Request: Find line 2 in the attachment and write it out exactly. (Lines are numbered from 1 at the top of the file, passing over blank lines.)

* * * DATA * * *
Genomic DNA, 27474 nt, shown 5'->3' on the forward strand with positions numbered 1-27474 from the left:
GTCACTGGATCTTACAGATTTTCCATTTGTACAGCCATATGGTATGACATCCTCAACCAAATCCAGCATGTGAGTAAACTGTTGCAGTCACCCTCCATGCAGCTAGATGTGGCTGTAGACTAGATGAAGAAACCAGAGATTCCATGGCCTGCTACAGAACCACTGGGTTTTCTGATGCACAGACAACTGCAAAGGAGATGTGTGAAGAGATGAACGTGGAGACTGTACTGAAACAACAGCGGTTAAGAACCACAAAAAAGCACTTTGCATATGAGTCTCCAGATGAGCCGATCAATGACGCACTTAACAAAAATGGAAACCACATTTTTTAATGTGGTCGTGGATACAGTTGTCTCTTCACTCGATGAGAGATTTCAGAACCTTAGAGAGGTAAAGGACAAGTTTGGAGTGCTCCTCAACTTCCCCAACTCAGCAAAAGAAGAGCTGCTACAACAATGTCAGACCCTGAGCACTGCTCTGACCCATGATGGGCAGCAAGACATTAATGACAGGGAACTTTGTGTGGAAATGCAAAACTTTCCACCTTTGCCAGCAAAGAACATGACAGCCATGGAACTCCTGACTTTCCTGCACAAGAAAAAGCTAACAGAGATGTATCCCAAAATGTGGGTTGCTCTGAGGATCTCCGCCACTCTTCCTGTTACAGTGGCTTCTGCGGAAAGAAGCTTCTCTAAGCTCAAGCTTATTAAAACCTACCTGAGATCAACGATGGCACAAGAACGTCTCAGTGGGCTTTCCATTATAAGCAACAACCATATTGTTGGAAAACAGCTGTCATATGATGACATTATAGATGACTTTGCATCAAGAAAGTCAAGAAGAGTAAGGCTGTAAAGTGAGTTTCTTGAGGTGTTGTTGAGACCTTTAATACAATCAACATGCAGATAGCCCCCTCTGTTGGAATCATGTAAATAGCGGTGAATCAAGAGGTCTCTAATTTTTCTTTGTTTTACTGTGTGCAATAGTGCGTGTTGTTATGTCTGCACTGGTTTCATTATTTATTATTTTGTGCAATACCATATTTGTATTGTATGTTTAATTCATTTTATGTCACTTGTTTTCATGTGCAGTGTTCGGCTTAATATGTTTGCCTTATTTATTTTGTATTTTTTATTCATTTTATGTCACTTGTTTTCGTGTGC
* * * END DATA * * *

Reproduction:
GTCACTGGATCTTACAGATTTTCCATTTGTACAGCCATATGGTATGACATCCTCAACCAAATCCAGCATGTGAGTAAACTGTTGCAGTCACCCTCCATGCAGCTAGATGTGGCTGTAGACTAGATGAAGAAACCAGAGATTCCATGGCCTGCTACAGAACCACTGGGTTTTCTGATGCACAGACAACTGCAAAGGAGATGTGTGAAGAGATGAACGTGGAGACTGTACTGAAACAACAGCGGTTAAGAACCACAAAAAAGCACTTTGCATATGAGTCTCCAGATGAGCCGATCAATGACGCACTTAACAAAAATGGAAACCACATTTTTTAATGTGGTCGTGGATACAGTTGTCTCTTCACTCGATGAGAGATTTCAGAACCTTAGAGAGGTAAAGGACAAGTTTGGAGTGCTCCTCAACTTCCCCAACTCAGCAAAAGAAGAGCTGCTACAACAATGTCAGACCCTGAGCACTGCTCTGACCCATGATGGGCAGCAAGACATTAATGACAGGGAACTTTGTGTGGAAATGCAAAACTTTCCACCTTTGCCAGCAAAGAACATGACAGCCATGGAACTCCTGACTTTCCTGCACAAGAAAAAGCTAACAGAGATGTATCCCAAAATGTGGGTTGCTCTGAGGATCTCCGCCACTCTTCCTGTTACAGTGGCTTCTGCGGAAAGAAGCTTCTCTAAGCTCAAGCTTATTAAAACCTACCTGAGATCAACGATGGCACAAGAACGTCTCAGTGGGCTTTCCATTATAAGCAACAACCATATTGTTGGAAAACAGCTGTCATATGATGACATTATAGATGACTTTGCATCAAGAAAGTCAAGAAGAGTAAGGCTGTAAAGTGAGTTTCTTGAGGTGTTGTTGAGACCTTTAATACAATCAACATGCAGATAGCCCCCTCTGTTGGAATCATGTAAATAGCGGTGAATCAAGAGGTCTCTAATTTTTCTTTGTTTTACTGTGTGCAATAGTGCGTGTTGTTATGTCTGCACTGGTTTCATTATTTATTATTTTGTGCAATACCATATTTGTATTGTATGTTTAATTCATTTTATGTCACTTGTTTTCATGTGCAGTGTTCGGCTTAATATGTTTGCCTTATTTATTTTGTATTTTTTATTCATTTTATGTCACTTGTTTTCGTGTGC